Matakite could be described as a Māori description for a universal experience of “heightened intuition”. Other terms are rehu, matatuhi, mata, poropiti, matamata aitu, niu, raurau, rotarota.  Matakite can be experienced through all five senses, and even beyond sensory perception. Matakite may be seen as a local expression of an experience that is recognised in many cultures around the world, but which is uniquely filtered through the Māori cultural lens and which has a particular connection to whakapapa. 

Photo by Baraa jalahej from Pexels 

Prior to colonisation, people experiencing matakite were considered vital members of Māori society. Matakite would have been recognised from a young age, and the person would have been guided through the experiences by a tohunga (expert). 

The loss of traditional knowledge on matakite is a result of the colonisation of Aotearoa by the Crown, and the passing of legislation such as the Tohunga Suppression Act. This has meant that people experiencing matakite generally lack the sort of spiritual guidance they need in order to understand these experiences. 

Some common signs can be:

  • Perceiving the mauri, which is an aura of light radiating from all animate life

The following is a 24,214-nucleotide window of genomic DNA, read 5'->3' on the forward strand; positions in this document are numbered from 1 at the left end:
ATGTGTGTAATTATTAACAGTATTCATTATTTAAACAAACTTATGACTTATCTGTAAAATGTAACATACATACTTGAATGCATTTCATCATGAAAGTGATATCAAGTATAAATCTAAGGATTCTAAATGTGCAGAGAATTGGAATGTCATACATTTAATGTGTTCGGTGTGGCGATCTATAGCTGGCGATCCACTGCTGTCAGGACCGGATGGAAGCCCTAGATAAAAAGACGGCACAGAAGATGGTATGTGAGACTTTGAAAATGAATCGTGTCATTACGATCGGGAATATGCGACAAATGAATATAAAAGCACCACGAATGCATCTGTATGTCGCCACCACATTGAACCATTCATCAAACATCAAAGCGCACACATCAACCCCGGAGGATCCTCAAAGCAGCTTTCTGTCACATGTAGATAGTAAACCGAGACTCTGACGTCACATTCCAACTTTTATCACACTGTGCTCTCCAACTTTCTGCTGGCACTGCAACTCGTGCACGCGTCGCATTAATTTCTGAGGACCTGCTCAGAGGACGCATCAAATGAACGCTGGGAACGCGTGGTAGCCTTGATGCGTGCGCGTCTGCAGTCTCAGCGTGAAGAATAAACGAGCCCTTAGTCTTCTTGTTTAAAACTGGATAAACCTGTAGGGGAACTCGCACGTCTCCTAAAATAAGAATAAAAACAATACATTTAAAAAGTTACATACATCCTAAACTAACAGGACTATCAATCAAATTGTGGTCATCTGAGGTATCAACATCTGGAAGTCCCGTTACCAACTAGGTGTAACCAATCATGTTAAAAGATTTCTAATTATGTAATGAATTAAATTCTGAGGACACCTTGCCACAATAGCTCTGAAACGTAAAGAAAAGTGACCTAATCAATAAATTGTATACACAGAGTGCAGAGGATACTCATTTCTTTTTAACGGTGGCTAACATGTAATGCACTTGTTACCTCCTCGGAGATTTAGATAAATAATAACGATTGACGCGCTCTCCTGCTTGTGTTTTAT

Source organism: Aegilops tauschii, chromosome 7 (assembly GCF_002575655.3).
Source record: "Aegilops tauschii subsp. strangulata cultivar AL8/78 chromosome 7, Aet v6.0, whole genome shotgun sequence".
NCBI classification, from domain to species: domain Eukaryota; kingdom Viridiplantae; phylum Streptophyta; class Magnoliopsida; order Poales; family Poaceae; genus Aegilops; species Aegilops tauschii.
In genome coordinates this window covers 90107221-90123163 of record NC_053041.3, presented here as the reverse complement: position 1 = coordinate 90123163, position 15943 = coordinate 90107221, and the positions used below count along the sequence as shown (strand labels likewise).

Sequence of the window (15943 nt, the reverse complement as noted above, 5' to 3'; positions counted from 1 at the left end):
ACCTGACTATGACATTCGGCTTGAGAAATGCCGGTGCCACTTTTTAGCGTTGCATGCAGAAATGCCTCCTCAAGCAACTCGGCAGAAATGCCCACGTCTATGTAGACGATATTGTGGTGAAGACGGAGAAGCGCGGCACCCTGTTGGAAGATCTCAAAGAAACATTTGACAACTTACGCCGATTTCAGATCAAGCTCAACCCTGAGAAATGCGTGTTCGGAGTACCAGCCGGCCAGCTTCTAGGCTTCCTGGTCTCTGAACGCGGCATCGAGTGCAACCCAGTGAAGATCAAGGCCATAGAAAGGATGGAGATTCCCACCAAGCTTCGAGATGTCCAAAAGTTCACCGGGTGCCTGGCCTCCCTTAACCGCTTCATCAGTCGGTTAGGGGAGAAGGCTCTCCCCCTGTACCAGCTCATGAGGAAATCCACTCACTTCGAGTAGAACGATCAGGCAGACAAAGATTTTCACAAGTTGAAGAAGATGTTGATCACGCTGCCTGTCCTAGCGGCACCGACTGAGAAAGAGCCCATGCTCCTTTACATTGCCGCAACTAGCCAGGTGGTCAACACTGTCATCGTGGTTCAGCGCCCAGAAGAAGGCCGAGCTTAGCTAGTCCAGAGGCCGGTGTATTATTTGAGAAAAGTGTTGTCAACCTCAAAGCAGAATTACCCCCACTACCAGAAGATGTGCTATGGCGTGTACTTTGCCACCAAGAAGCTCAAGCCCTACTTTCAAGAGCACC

• The ability to find lost things
  • Receiving messages or tohu (signs) from tupuna (ancestors)
  • Whakapapa connection (someone in the whanau has had similar experiences)


If you think you may be experiencing matakite symptoms a good place to start the conversation is with your whānau, hapu or iwi. Some Māori are disconnected from their iwi, therefore our services want to be able to provide a safe space for people to communicate these experiences. Our teams have Māori health workers who can work alongside Māori, and support them in making those connections with iwi, kaumatua, or local support.


 “He moana pukepuke e ekengia e te waka” A rough sea can be navigated


If you are interested in learning more, here are some resources that can provide further information on matakite.

  • Dr Ron Ngata’s thesis on matakite provides a wealth of information on the topic, along with korero around personal experiences of matakite. You can read this here.
  • Collaborative and Indigenous Mental Health Therapy book by Wiremu Niania (Matakite - Tuwharetoa, Ngati Kahungunu, Tuhoe) and Allister Bush (Psychiatrist – Wellington). You can buy the book and read more about Wiremu’s mahi here.